For example, a candidate with "proficiency in coaching teams" or a candidate with "experience designing systems in the financial domain" over "Front-End developer" or "Java Developer."

An exception to "technology advertising" is when the company need someone urgently to maintain a legacy system. Sometimes the only person who could maintain the system has already left the company, and there's no work around that.

Advertise a role for the technical characteristics you're looking for, not the technical skills.

It's crucial to avoid advertising the technical skills you believe the company needs. A candidate might not be familiar with a given technology, yet they're able to come up with better solutions for the existing problems of the company, or they're able to see problems nobody else can see.

A good example is when a company comes up with the plan to build a mobile version of their web product. The website is a heavy JavaScript-based front-end with business logic written in React and Redux. In this circumstance, it's a widespread thought to advertise roles for iOS/Android developers. That makes sense.

If you want to build an iOS or Android app of some degree of sophistication or complexity, you want to hire someone that has been there before. However, you're already assuming you need someone to write iOS or Android code; what if that's not necessary?

Instead of advertising the role for iOS/Android developers, you can advertise that you need a "developer to build a mobile version of an existing web product." If you do that, you might bring developers who understand the fundamentals behind Jasonette, for example, and don't need to write a single line of Java or Objective C to reuse the front-end business logic in a mobile application. That can be orders of magnitude more cost effective than building it all from scratch.

You probably don't know everything about HTTP protocol designEvolvable APIsJasonette, Functional Programming, Event Sourcing or Event-Driven Design; so stop pretending you know the specific skills the project need.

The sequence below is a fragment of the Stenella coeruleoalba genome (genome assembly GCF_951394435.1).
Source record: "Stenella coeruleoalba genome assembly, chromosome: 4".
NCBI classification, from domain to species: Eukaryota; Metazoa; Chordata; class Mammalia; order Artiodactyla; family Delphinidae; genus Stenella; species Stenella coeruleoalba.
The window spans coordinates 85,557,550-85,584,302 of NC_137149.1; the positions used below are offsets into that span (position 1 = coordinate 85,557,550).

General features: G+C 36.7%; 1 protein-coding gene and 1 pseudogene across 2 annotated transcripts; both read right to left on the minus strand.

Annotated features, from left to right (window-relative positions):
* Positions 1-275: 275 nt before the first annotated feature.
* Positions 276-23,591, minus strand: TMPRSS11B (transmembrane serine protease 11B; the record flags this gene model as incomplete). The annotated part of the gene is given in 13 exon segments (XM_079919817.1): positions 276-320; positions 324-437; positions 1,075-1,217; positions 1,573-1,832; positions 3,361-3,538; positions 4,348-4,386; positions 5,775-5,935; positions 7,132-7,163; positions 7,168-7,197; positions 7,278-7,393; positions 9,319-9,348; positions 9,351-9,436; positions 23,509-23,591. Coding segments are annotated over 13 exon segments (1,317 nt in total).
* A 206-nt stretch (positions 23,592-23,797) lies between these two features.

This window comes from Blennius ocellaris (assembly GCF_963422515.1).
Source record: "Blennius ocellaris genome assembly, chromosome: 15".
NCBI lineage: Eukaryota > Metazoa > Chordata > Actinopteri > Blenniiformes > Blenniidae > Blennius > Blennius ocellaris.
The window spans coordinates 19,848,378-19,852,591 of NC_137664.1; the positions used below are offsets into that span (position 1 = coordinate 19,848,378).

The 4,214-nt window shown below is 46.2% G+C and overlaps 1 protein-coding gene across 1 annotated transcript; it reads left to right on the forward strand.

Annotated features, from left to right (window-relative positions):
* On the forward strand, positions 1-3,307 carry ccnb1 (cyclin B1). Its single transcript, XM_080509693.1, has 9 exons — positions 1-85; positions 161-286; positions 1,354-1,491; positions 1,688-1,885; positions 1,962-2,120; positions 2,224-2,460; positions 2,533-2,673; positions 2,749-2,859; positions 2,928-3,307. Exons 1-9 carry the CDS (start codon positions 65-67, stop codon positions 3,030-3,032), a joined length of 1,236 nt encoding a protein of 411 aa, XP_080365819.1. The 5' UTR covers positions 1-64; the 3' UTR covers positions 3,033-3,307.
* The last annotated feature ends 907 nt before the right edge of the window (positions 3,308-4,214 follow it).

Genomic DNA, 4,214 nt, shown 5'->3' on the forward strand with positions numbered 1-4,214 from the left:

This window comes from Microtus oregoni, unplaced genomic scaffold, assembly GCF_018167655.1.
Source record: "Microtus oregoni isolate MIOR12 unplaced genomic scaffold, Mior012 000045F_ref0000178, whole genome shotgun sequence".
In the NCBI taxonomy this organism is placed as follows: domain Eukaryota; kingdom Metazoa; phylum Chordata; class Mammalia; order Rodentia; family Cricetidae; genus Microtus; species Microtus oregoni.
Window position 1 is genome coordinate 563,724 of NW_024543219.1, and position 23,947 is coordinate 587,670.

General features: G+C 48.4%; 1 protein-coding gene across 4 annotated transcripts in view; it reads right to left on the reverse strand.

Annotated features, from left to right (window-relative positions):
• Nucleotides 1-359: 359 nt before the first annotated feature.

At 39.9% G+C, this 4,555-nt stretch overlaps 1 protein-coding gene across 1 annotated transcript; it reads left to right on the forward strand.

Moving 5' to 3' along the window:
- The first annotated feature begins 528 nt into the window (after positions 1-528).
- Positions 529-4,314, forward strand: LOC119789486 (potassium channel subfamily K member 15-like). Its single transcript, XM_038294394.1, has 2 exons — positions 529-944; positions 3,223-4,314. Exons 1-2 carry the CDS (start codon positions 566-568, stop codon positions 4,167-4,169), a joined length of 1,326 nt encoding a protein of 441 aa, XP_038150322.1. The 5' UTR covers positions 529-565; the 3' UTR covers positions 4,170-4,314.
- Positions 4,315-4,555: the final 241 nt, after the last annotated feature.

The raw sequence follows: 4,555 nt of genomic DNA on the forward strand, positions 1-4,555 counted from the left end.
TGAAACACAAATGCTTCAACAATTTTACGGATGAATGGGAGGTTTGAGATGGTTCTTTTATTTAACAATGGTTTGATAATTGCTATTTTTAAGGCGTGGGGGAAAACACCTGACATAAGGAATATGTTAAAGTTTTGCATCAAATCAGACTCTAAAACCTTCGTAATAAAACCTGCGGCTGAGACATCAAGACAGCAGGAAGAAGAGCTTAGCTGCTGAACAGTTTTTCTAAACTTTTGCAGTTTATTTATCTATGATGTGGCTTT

It's better to have diversity in a project: people who are not like you. If people have a different skill set, different ways of thinking, and different experiences, you’re more likely to achieve a better outcome.

If you only advertise the technologies you know, you'll Trump diversity and end up with developers who are like you, not better.

Hiring in tech is hard and expensive.

Most programmers optimize their skills for technologies and frameworks. Hiring for fundamental skills is the best way to break the cycle and bring more innovation, as long as you're willing to pay some significant upfront cost.

If you hire people for the kind of skills you have, you'll only end up with those who can't add meaningful value to you or the company. Give up on the egocentric thought that you know which practice or technology the company needs. There's someone out there who knows the solution for the problems you don't, and that person won't be like you.

If you don't know the road you're going, and you need help, make sure you communicate that. Advertise the problem, not the technology. Otherwise, you'll choose the road that will take you to where everyone has already been.

Taking that road is the same as moving nowhere.

Originally published here.

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Fagner Brack

I believe ideas should be open/free. This is a non-profit initiative to write about challenging stuff you won’t find anywhere else.